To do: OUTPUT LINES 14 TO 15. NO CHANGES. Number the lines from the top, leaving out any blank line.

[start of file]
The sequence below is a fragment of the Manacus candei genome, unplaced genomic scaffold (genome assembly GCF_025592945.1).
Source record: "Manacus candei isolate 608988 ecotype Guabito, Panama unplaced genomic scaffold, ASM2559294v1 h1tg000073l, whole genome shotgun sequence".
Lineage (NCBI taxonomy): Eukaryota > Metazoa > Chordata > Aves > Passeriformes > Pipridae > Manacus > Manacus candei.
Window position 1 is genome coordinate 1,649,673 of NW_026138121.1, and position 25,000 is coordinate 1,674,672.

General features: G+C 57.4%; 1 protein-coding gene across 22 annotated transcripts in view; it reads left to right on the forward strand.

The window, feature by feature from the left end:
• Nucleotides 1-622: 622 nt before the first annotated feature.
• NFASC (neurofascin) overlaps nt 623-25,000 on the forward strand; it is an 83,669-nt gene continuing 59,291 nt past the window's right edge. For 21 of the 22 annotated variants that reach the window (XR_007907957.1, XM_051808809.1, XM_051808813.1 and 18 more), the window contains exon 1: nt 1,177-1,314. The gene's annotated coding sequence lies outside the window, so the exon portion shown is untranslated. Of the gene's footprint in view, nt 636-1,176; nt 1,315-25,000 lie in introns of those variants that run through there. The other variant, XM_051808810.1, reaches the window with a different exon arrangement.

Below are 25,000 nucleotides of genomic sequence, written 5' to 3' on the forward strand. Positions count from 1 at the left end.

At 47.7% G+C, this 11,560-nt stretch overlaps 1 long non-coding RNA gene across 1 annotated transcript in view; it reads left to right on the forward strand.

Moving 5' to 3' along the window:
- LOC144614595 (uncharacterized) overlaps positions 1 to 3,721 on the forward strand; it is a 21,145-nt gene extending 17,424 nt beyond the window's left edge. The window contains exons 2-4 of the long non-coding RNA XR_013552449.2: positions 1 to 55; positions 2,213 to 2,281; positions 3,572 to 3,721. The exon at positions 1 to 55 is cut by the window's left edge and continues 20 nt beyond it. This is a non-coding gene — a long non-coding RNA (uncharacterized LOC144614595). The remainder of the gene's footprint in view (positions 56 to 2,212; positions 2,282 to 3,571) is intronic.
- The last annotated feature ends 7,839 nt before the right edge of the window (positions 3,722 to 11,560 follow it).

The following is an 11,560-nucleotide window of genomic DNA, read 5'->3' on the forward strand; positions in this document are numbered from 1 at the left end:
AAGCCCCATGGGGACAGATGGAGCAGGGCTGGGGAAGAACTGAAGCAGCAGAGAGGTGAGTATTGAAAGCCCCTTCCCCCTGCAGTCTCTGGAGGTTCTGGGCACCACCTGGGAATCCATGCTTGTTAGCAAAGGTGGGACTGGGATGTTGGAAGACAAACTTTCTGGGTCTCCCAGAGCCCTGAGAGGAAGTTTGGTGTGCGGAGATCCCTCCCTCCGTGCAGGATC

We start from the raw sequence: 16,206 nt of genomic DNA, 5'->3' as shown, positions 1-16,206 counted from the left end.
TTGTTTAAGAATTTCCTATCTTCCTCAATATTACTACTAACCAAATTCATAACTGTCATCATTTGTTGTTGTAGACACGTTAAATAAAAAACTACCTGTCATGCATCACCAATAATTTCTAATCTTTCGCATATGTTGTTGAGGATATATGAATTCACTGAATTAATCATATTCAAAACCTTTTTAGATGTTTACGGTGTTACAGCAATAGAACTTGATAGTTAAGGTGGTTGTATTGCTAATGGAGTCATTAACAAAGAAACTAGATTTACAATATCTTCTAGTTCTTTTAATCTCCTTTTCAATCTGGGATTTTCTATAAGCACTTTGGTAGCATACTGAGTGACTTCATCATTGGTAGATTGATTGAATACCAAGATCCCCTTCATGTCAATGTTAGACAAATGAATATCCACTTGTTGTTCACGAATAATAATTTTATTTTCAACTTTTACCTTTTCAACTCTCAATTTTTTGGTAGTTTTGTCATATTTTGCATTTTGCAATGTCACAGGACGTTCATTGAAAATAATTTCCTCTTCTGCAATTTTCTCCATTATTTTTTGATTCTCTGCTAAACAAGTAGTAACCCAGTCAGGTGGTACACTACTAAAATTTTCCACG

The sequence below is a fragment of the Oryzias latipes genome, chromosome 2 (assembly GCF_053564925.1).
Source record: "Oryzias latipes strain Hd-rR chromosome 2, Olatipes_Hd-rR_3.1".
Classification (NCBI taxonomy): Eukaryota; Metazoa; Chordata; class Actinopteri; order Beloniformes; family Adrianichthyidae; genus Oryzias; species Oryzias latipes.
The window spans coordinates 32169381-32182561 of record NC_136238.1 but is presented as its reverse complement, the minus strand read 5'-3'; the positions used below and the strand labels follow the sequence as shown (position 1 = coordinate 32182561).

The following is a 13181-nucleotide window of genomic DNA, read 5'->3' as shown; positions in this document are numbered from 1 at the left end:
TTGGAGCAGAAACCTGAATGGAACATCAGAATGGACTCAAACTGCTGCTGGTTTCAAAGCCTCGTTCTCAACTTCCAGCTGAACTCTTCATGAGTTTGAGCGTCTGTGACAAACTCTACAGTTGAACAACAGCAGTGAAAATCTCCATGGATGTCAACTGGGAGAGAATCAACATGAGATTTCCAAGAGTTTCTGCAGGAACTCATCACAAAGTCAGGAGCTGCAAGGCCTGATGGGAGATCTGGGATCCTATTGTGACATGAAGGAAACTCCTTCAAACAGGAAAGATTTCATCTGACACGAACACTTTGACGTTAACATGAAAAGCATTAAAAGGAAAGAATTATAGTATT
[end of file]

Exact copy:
The following is an 11,560-nucleotide window of genomic DNA, read 5'->3' on the forward strand; positions in this document are numbered from 1 at the left end:
AAGCCCCATGGGGACAGATGGAGCAGGGCTGGGGAAGAACTGAAGCAGCAGAGAGGTGAGTATTGAAAGCCCCTTCCCCCTGCAGTCTCTGGAGGTTCTGGGCACCACCTGGGAATCCATGCTTGTTAGCAAAGGTGGGACTGGGATGTTGGAAGACAAACTTTCTGGGTCTCCCAGAGCCCTGAGAGGAAGTTTGGTGTGCGGAGATCCCTCCCTCCGTGCAGGATC